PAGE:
A Catholic nun is calling on Irish citizens to vote for marriage equality this May, the latest in a series of voices hoping to legalize same-gender marriages in the country through a nationwide referendum.
Sister JeannineGramick, SL, co-founder of New Ways Ministry, has been in Ireland this past week for a gathering of Catholic Church reformers. She also has been meeting Catholic LGBT organizations there. In an interview with The Independent, she commented on the upcoming referendum:
” ‘You can be a Catholic and vote for civil marriage for lesbian and gay people because it is a civil matter – it has nothing to do with your religion.’ “
She added that the bishops were “like little children” with their threats that priests would stop performing civil marriages, adding:
” ‘I think [the bishops] would be punishing heterosexual couples in the sense of making it more difficult for them as they would have to have two ceremonies and it wouldn’t hurt the gay population.’ “
In a radio interview, Gramick also said she imagines a future where priests are married to either men or women. You can listen to an audio file of this interview by clicking here, and scrolling down to the bottom of the text of the interview to find the audio file.
Mary McAleese, the former president of Ireland who has been an outspoken advocate for church reform, added her support for a “Yes” vote. Invoking the 1916 Easter Proclamation (which established the Republic of Ireland), she framed the referendum as a matter of good for children, telling The Irish Times:
” ‘[My husband and I] believed it to be about Ireland’s gay children…We owe those children a huge debt as adults who have opportunities to make choices that impact their lives, to make the right choices, choices that will allow their lives grow organically and to give them the joy of being full citizens in their own country…We want, in the words of the proclamation, the children of the nation to be cherished equally.’ “
Challenging the language of “intrinsically disordered,” McAleese added:
” ‘The danger of calling it intrinsically disordered and at the same time calling for the love, Christian love for those who live the homosexual life meant people have been forced into the shadow, have been forced into self doubt, deeply conflicted.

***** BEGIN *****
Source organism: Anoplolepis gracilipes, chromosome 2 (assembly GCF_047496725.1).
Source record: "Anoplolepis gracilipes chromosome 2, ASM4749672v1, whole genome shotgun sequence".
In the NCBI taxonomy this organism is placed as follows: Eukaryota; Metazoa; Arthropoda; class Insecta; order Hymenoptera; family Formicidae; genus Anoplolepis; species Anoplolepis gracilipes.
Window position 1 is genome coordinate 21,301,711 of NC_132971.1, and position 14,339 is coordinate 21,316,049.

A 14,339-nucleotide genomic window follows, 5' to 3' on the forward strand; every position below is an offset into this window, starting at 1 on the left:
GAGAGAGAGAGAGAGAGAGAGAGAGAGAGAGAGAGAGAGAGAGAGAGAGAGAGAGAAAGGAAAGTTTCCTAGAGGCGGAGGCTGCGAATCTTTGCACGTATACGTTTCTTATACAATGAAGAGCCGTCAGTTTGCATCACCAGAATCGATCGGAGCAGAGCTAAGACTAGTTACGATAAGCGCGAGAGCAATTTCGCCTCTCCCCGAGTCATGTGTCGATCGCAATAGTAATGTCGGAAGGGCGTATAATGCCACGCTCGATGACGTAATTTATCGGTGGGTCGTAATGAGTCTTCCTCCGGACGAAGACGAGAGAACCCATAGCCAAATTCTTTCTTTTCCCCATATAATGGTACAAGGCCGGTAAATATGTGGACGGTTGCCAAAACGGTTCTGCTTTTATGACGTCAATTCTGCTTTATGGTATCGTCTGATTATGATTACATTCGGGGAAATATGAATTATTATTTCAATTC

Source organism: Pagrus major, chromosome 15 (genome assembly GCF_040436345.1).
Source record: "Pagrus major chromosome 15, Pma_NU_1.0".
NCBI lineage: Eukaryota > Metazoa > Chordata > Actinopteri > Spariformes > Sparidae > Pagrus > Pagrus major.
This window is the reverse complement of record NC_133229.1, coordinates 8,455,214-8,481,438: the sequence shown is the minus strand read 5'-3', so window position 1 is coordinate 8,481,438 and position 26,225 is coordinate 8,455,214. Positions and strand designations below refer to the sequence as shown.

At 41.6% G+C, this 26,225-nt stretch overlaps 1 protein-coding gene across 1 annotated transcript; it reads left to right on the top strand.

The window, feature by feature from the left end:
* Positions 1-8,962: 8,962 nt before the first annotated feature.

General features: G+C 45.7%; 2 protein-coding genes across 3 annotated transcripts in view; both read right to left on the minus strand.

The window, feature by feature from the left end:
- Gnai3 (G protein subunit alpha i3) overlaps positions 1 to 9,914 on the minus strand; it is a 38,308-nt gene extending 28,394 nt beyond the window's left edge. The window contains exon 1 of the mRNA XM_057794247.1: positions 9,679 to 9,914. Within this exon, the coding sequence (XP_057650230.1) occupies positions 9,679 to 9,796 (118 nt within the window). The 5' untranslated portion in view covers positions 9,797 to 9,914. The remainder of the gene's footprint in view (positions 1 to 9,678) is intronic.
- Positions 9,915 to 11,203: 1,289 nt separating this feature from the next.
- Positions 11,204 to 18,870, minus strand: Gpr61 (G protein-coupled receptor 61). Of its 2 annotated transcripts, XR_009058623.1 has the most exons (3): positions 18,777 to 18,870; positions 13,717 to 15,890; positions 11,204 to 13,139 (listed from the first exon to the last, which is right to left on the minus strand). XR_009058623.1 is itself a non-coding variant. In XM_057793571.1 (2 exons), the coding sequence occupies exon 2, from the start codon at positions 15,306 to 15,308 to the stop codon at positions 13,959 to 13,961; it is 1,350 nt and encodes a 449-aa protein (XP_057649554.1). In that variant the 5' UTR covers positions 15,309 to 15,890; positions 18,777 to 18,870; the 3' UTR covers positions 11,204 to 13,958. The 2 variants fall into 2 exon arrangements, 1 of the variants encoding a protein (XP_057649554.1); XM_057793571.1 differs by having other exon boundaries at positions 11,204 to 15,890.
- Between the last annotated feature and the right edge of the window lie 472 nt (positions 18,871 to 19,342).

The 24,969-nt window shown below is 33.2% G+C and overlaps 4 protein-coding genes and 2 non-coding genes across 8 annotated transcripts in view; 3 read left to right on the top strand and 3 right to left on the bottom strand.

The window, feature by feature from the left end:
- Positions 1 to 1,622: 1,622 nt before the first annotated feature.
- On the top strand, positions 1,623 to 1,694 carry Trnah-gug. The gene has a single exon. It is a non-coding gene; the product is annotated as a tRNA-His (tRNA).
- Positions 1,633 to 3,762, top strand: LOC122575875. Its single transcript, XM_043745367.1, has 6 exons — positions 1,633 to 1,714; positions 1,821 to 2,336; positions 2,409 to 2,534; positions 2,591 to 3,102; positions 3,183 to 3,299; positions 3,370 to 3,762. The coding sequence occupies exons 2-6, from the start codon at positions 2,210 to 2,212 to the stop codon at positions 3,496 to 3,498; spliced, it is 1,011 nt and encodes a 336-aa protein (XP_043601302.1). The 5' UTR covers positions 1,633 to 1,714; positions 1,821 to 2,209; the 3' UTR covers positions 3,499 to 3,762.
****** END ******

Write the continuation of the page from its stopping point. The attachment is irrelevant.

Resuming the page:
” ‘[It] is a terrible thing for a young person who has grown up, for example in the church, and have been told they are loved absolutely to discover at 15,16 or 17 that all the language they have heard – particularly the homophobic language that they may have heard, the locker room language – applies to a person like them and applies to them.’ “
However, the Association of Catholic Priests, founded by Redemptorist Fr. Tony Flannery, has refrained from taking an official position on the marriage referendum due to a variety of opinions in the organization.
The referendum, scheduled for May 22, could be the first time globally that marriage equality is affirmed in a popular referendum and, according to The Boston Globe, both sides say the “Yes” side is likely to win. One anti-LGBT leader has admitted that marriage equality could “win by a landslide,” but this has not stopped the Catholic bishops from mounting a campaign against the measure.
Regardless of the outcome, Tánaiste [Deputy Prime Ministr] Joan Burton of Ireland’s Labour party has already made clear that there will be no “right to discriminate” clauses written into Irish law that would allow businesses to deny service to LGBT people. This is a direct response, reports The Independent, to Archbishop Diarmuid Martin’s request for such clauses if marriage equality passes.
Finally, much of the debate in Ireland is playing upon Catholic values so ingrained in this historically Catholic nation. The ad below from “Yes” campaigners is a prime example, asking voters to “bring your family with you” on May 22:
Elsewhere campaigners talk of justice and faith, such as this video from two Catholic parents making their own appeal for equality.
It seems that in Ireland, as all over the world, Catholics are once again voting for marriage equality because of their faith and not in spite of it.
–Bob Shine, New Ways Ministry